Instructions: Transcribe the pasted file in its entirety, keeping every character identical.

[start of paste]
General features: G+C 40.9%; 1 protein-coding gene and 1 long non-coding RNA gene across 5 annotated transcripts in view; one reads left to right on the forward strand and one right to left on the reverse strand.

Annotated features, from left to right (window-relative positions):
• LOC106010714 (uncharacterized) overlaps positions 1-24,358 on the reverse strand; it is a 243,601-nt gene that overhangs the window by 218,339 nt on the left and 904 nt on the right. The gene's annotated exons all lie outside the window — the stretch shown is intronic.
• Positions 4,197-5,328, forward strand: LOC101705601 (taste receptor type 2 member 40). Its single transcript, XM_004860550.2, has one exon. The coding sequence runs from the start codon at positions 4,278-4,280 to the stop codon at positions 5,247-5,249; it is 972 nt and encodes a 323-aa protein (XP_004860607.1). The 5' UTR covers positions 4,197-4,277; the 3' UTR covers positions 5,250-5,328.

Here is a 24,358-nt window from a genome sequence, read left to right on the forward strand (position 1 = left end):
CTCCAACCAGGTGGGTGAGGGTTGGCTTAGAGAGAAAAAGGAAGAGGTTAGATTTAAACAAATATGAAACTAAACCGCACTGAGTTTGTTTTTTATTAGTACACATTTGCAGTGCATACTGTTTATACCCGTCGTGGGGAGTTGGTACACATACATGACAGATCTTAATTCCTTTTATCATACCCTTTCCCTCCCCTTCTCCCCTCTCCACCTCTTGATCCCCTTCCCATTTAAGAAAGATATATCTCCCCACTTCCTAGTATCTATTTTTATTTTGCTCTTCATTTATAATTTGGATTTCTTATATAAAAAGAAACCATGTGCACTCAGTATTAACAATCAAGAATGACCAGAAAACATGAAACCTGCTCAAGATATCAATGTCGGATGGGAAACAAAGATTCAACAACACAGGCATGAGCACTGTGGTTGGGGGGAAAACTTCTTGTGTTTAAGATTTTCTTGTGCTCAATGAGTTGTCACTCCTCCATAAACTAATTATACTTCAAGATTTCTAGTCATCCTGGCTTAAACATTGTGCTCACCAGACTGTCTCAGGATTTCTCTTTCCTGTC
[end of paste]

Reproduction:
General features: G+C 40.9%; 1 protein-coding gene and 1 long non-coding RNA gene across 5 annotated transcripts in view; one reads left to right on the forward strand and one right to left on the reverse strand.

Annotated features, from left to right (window-relative positions):
• LOC106010714 (uncharacterized) overlaps positions 1-24,358 on the reverse strand; it is a 243,601-nt gene that overhangs the window by 218,339 nt on the left and 904 nt on the right. The gene's annotated exons all lie outside the window — the stretch shown is intronic.
• Positions 4,197-5,328, forward strand: LOC101705601 (taste receptor type 2 member 40). Its single transcript, XM_004860550.2, has one exon. The coding sequence runs from the start codon at positions 4,278-4,280 to the stop codon at positions 5,247-5,249; it is 972 nt and encodes a 323-aa protein (XP_004860607.1). The 5' UTR covers positions 4,197-4,277; the 3' UTR covers positions 5,250-5,328.

Here is a 24,358-nt window from a genome sequence, read left to right on the forward strand (position 1 = left end):
CTCCAACCAGGTGGGTGAGGGTTGGCTTAGAGAGAAAAAGGAAGAGGTTAGATTTAAACAAATATGAAACTAAACCGCACTGAGTTTGTTTTTTATTAGTACACATTTGCAGTGCATACTGTTTATACCCGTCGTGGGGAGTTGGTACACATACATGACAGATCTTAATTCCTTTTATCATACCCTTTCCCTCCCCTTCTCCCCTCTCCACCTCTTGATCCCCTTCCCATTTAAGAAAGATATATCTCCCCACTTCCTAGTATCTATTTTTATTTTGCTCTTCATTTATAATTTGGATTTCTTATATAAAAAGAAACCATGTGCACTCAGTATTAACAATCAAGAATGACCAGAAAACATGAAACCTGCTCAAGATATCAATGTCGGATGGGAAACAAAGATTCAACAACACAGGCATGAGCACTGTGGTTGGGGGGAAAACTTCTTGTGTTTAAGATTTTCTTGTGCTCAATGAGTTGTCACTCCTCCATAAACTAATTATACTTCAAGATTTCTAGTCATCCTGGCTTAAACATTGTGCTCACCAGACTGTCTCAGGATTTCTCTTTCCTGTC